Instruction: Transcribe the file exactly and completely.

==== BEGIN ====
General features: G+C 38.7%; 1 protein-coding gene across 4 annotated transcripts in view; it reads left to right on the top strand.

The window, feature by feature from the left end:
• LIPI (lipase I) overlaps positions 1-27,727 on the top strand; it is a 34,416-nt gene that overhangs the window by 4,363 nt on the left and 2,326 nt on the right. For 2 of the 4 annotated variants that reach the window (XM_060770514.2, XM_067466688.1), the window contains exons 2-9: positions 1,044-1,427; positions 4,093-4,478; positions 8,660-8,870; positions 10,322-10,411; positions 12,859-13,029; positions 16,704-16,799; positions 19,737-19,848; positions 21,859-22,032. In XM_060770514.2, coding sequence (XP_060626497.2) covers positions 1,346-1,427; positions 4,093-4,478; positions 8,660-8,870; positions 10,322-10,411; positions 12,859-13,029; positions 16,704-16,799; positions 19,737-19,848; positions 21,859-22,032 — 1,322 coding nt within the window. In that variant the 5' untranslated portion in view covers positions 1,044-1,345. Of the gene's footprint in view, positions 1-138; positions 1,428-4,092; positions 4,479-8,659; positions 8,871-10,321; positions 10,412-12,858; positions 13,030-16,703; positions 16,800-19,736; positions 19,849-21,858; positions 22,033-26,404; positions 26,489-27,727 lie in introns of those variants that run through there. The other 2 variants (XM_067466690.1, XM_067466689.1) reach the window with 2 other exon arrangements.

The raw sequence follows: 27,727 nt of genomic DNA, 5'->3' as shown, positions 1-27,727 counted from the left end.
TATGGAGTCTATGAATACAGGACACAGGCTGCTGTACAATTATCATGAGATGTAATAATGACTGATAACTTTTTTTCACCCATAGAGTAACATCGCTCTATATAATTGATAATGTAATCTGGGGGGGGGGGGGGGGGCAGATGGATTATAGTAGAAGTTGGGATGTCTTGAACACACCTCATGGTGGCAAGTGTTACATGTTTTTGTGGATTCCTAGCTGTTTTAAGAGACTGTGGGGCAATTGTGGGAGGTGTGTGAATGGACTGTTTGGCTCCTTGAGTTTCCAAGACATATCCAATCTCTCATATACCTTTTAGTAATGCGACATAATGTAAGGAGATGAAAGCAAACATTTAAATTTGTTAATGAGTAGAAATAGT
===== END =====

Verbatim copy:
General features: G+C 38.7%; 1 protein-coding gene across 4 annotated transcripts in view; it reads left to right on the top strand.

The window, feature by feature from the left end:
• LIPI (lipase I) overlaps positions 1-27,727 on the top strand; it is a 34,416-nt gene that overhangs the window by 4,363 nt on the left and 2,326 nt on the right. For 2 of the 4 annotated variants that reach the window (XM_060770514.2, XM_067466688.1), the window contains exons 2-9: positions 1,044-1,427; positions 4,093-4,478; positions 8,660-8,870; positions 10,322-10,411; positions 12,859-13,029; positions 16,704-16,799; positions 19,737-19,848; positions 21,859-22,032. In XM_060770514.2, coding sequence (XP_060626497.2) covers positions 1,346-1,427; positions 4,093-4,478; positions 8,660-8,870; positions 10,322-10,411; positions 12,859-13,029; positions 16,704-16,799; positions 19,737-19,848; positions 21,859-22,032 — 1,322 coding nt within the window. In that variant the 5' untranslated portion in view covers positions 1,044-1,345. Of the gene's footprint in view, positions 1-138; positions 1,428-4,092; positions 4,479-8,659; positions 8,871-10,321; positions 10,412-12,858; positions 13,030-16,703; positions 16,800-19,736; positions 19,849-21,858; positions 22,033-26,404; positions 26,489-27,727 lie in introns of those variants that run through there. The other 2 variants (XM_067466690.1, XM_067466689.1) reach the window with 2 other exon arrangements.

The raw sequence follows: 27,727 nt of genomic DNA, 5'->3' as shown, positions 1-27,727 counted from the left end.
TATGGAGTCTATGAATACAGGACACAGGCTGCTGTACAATTATCATGAGATGTAATAATGACTGATAACTTTTTTTCACCCATAGAGTAACATCGCTCTATATAATTGATAATGTAATCTGGGGGGGGGGGGGGGGGCAGATGGATTATAGTAGAAGTTGGGATGTCTTGAACACACCTCATGGTGGCAAGTGTTACATGTTTTTGTGGATTCCTAGCTGTTTTAAGAGACTGTGGGGCAATTGTGGGAGGTGTGTGAATGGACTGTTTGGCTCCTTGAGTTTCCAAGACATATCCAATCTCTCATATACCTTTTAGTAATGCGACATAATGTAAGGAGATGAAAGCAAACATTTAAATTTGTTAATGAGTAGAAATAGT